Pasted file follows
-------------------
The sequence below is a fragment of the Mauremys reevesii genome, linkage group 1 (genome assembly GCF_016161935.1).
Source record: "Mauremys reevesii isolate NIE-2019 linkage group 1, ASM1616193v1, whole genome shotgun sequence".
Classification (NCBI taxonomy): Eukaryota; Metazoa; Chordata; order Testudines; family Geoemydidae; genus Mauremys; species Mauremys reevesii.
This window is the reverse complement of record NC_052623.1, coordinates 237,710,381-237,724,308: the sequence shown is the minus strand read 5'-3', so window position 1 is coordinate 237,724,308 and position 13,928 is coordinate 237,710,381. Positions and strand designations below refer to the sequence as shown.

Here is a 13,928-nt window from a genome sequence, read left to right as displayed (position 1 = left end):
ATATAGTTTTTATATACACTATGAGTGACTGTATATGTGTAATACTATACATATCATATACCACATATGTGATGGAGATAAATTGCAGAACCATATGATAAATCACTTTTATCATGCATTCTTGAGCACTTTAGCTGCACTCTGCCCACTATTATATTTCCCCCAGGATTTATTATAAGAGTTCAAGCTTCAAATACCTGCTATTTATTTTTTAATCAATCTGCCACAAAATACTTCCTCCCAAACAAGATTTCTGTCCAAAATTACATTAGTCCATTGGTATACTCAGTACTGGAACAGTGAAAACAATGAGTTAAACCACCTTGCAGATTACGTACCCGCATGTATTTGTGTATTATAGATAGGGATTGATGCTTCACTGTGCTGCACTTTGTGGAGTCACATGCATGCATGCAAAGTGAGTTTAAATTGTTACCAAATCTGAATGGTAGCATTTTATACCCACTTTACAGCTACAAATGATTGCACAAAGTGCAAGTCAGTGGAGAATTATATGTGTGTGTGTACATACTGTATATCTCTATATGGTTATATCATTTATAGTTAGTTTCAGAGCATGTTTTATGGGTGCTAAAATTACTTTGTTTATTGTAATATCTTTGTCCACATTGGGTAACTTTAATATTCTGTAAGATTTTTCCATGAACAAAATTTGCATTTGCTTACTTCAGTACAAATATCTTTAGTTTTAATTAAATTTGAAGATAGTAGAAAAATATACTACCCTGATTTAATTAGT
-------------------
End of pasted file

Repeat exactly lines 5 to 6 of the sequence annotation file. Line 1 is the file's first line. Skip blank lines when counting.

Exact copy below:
Here is a 13,928-nt window from a genome sequence, read left to right as displayed (position 1 = left end):
ATATAGTTTTTATATACACTATGAGTGACTGTATATGTGTAATACTATACATATCATATACCACATATGTGATGGAGATAAATTGCAGAACCATATGATAAATCACTTTTATCATGCATTCTTGAGCACTTTAGCTGCACTCTGCCCACTATTATATTTCCCCCAGGATTTATTATAAGAGTTCAAGCTTCAAATACCTGCTATTTATTTTTTAATCAATCTGCCACAAAATACTTCCTCCCAAACAAGATTTCTGTCCAAAATTACATTAGTCCATTGGTATACTCAGTACTGGAACAGTGAAAACAATGAGTTAAACCACCTTGCAGATTACGTACCCGCATGTATTTGTGTATTATAGATAGGGATTGATGCTTCACTGTGCTGCACTTTGTGGAGTCACATGCATGCATGCAAAGTGAGTTTAAATTGTTACCAAATCTGAATGGTAGCATTTTATACCCACTTTACAGCTACAAATGATTGCACAAAGTGCAAGTCAGTGGAGAATTATATGTGTGTGTGTACATACTGTATATCTCTATATGGTTATATCATTTATAGTTAGTTTCAGAGCATGTTTTATGGGTGCTAAAATTACTTTGTTTATTGTAATATCTTTGTCCACATTGGGTAACTTTAATATTCTGTAAGATTTTTCCATGAACAAAATTTGCATTTGCTTACTTCAGTACAAATATCTTTAGTTTTAATTAAATTTGAAGATAGTAGAAAAATATACTACCCTGATTTAATTAGT